A year ago, Nolan Arenado was entering the 2012 season with loads of hype. Minor League production expectations were enormous, and most folks around baseball were already penciling the young 3B into the Rockies’ mid-season lineup. But a slow start at Double-A and a concerning lack of over-the-wall power quickly put an end to those 2012 Arenado arrival fantasies. The 21-year-old watched his prospect stock slip this off-season, dropping out of the top 50 on prospect lists from almost every publication. Fast forward to 2013: Arenado put together a terrific spring in big league camp, blasting four homers and posting a .852 OPS in 52 PA. And after reassignment to Triple-A Colorado Springs, he hasn’t slowed down whatsoever, going 7/14 through his first two games, including two long balls. Chris Nelson is not a long-term option for the Rockies at third, and Arenado finally appears to be ready to step into Coors field and entrench himself at the hot corner. He’ll be fantasy-relevant once he’s up, and I imagine that’ll be no later than mid-June.Please, blog, may I have some more?
Organizational Talent Rankings via Baseball America
2012 (17) | 2011 (26) | 2010 (30) | 2009 (30) | 2008 (29)
2012 Affiliate Records
MLB: [55-107] NL Central (AL West beginning 2013)
AAA: [78-65] Pacific Coast League – Oklahoma City
AA: [81-59] Texas League — Corpus Christi
A+: [74-66] California League – Lancaster
A: [69-69] South Atlantic League – Lexington (Quad Cities of MWL beginning 2013)
A(ss): [15-25] New York-Penn League — Tri-City
Arizona Fall League Players — Mesa Solar Sox
Jarred Cosart (RHP); Chia-Jen Lo (RHP); Alex Sogard (LHP); Nick Tropeano (RHP); Jiovanni Mier (3B); Jonathan Singleton (1B); George Springer (OF)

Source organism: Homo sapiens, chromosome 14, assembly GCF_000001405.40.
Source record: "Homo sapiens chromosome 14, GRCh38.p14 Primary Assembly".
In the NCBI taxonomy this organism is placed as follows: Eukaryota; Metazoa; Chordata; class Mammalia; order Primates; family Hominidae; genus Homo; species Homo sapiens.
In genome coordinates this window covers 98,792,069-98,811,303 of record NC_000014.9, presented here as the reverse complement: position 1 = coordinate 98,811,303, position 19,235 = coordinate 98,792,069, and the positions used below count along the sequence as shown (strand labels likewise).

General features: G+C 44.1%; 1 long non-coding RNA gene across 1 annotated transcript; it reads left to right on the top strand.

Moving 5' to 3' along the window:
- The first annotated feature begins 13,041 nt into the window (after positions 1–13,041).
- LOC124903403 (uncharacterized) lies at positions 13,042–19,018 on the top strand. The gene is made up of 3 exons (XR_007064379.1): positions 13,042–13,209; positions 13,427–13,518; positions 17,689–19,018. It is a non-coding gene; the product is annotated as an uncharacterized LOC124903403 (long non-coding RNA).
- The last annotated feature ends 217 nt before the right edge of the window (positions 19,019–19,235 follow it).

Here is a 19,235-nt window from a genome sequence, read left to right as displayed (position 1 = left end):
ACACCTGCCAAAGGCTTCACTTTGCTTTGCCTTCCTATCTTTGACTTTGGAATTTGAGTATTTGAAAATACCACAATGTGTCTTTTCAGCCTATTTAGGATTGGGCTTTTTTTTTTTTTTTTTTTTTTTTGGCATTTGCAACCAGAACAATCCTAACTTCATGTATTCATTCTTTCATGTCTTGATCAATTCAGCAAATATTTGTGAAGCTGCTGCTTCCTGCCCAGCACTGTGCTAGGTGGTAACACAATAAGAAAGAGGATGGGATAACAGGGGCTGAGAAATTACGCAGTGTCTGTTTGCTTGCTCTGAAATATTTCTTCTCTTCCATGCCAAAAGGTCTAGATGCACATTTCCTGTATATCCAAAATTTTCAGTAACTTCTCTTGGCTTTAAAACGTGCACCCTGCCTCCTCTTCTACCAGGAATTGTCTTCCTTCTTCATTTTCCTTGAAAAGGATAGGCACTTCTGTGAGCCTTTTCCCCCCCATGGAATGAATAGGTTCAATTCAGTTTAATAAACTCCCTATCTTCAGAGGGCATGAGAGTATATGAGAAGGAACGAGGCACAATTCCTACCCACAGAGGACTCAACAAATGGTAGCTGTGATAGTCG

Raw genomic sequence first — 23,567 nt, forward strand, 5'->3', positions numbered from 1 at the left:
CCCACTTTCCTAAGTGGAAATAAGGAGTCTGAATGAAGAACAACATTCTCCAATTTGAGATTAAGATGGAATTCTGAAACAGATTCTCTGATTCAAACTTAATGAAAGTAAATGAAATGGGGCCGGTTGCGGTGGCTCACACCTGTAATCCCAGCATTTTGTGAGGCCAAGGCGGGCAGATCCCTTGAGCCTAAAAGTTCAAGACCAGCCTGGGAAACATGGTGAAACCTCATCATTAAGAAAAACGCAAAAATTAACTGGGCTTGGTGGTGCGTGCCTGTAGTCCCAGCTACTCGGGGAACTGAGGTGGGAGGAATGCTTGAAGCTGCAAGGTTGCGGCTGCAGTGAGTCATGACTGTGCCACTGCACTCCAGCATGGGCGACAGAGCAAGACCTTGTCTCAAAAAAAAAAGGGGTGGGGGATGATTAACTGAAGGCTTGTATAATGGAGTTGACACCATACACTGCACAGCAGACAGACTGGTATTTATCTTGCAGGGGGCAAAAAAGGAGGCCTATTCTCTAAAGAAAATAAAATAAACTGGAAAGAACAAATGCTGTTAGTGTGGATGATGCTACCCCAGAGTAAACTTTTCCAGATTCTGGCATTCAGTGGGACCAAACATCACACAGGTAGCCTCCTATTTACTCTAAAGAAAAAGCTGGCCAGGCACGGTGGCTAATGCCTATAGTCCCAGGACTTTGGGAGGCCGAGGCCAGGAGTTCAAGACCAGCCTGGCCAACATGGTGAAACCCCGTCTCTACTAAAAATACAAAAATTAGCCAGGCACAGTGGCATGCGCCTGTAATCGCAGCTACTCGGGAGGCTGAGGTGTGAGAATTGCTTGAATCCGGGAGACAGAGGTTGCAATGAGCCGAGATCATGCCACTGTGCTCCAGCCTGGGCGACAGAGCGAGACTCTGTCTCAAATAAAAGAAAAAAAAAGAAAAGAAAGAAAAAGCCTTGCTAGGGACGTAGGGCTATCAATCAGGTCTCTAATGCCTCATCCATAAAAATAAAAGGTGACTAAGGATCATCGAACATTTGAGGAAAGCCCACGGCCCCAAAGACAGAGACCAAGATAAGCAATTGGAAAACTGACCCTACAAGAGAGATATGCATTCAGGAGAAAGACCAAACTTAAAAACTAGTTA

Marwin Gonzalez (SS); Matt Dominguez (3B); Lucas Harrell (RHP); Dallas Keuchel (LHP); Rhiner Cruz (RHP); Fernando Abad (LHP)
The Run Down
Jeff Luhnow is so flippin’ awesome. I cannot stress this enough. In little more than a year at the helm of the Astros, he’s turned the organization into one of the most fascinating franchises in the sport. Obviously, they’re not among the better ball clubs — not at the MLB level, at least — but by surrounding himself with baseball bloggers and NASA engineers, Luhnow has created an environment that celebrates new ideas and is well ahead of the curve in terms of analytics. Houston had a few nice prospects in place when he arrived, but the system as a whole was shallow and weak. Luhnow spent his first year cutting big league payroll, adding depth to the farm via trade, and spending big in the draft. I imagine more of the same is in store for 2013, so expect another sub-60 win season as Houston joins the AL West. It might be a few years before they’re competitive again, the Astros are transforming much more quickly than I thought was possible. They’re building cost-controlled depth, and waves of promising prospects are set to arrive in Houston beginning this year. So even if Jeff Bagwell and Craig Biggio aren’t voted into the HOF this afternoon, Astros fans can sleep soundly. The future is bright, indeed, for Houston.
In the wake of his promotion to Double-A, I figured now would be a good time to discuss this Xander Bogaerts guy who has Red Sox fans all hot and bothered. Middlebrooks is down, call up BOGAAAHHTS! To be clear: I don’t think that’ll come to pass this year, but Red Sox fans have good reason to be excited about this particular prospect. Bogaerts has huge power potential. That much was clear after he slugged 16 homers in just 296 PA a year ago in the South Atlantic League. In 2012, however, he’s worked hard to squash the one-dimensional projections, batting .302 and getting on base at a .378 clip through 100+ games at High-A. Those figures are up considerably from last year’s, meanwhile, his SLG (.505) hasn’t dipped. The more balanced production from Bogaerts surely contributed to Boston’s aggressive promotion of the 20-year-old. He’s now on track to reach Fenway at some point next year, although they’ll likely need to find a new position for him, as scouts don’t see his defensive tools cutting it in the bigs at shortstop.Please, blog, may I have some more?
In 1992, the last time the Astros had a number one draft pick they skipped over Derek Jeter and drafted Phil Nevin. As they say, the rest is history. Or as an Astro fan says, “The rest never happened because I became a Texas Rangers fan. Go Hamilton!” This year the Astros weren’t letting it happen again. With their number one pick, they selected 17-year-old shortstop, Carlos Correa. To put this in fantasy perspective, the Astros took Ramon Castro 17th overall in 1994.Please, blog, may I have some more?